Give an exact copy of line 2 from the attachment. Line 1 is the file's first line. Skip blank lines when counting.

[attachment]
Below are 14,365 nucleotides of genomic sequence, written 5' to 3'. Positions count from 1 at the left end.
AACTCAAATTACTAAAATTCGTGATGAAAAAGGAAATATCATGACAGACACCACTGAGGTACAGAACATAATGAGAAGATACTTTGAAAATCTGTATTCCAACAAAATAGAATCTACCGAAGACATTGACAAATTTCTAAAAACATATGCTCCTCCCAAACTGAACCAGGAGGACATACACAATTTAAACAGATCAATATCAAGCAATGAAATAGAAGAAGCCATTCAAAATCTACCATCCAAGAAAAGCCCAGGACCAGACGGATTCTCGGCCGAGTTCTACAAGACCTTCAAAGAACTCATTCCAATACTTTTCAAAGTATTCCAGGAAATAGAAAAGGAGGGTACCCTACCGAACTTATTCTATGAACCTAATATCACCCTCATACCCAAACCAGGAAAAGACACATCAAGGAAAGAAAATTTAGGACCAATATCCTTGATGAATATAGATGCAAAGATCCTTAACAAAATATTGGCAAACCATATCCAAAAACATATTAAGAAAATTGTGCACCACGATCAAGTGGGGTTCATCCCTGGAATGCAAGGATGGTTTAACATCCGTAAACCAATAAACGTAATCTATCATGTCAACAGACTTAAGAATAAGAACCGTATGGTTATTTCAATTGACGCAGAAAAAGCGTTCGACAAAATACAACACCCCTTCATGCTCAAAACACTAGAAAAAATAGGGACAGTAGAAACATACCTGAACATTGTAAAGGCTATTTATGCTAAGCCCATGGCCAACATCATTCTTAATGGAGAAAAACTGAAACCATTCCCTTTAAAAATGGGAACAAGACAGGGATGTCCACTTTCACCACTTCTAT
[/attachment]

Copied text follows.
AACTCAAATTACTAAAATTCGTGATGAAAAAGGAAATATCATGACAGACACCACTGAGGTACAGAACATAATGAGAAGATACTTTGAAAATCTGTATTCCAACAAAATAGAATCTACCGAAGACATTGACAAATTTCTAAAAACATATGCTCCTCCCAAACTGAACCAGGAGGACATACACAATTTAAACAGATCAATATCAAGCAATGAAATAGAAGAAGCCATTCAAAATCTACCATCCAAGAAAAGCCCAGGACCAGACGGATTCTCGGCCGAGTTCTACAAGACCTTCAAAGAACTCATTCCAATACTTTTCAAAGTATTCCAGGAAATAGAAAAGGAGGGTACCCTACCGAACTTATTCTATGAACCTAATATCACCCTCATACCCAAACCAGGAAAAGACACATCAAGGAAAGAAAATTTAGGACCAATATCCTTGATGAATATAGATGCAAAGATCCTTAACAAAATATTGGCAAACCATATCCAAAAACATATTAAGAAAATTGTGCACCACGATCAAGTGGGGTTCATCCCTGGAATGCAAGGATGGTTTAACATCCGTAAACCAATAAACGTAATCTATCATGTCAACAGACTTAAGAATAAGAACCGTATGGTTATTTCAATTGACGCAGAAAAAGCGTTCGACAAAATACAACACCCCTTCATGCTCAAAACACTAGAAAAAATAGGGACAGTAGAAACATACCTGAACATTGTAAAGGCTATTTATGCTAAGCCCATGGCCAACATCATTCTTAATGGAGAAAAACTGAAACCATTCCCTTTAAAAATGGGAACAAGACAGGGATGTCCACTTTCACCACTTCTAT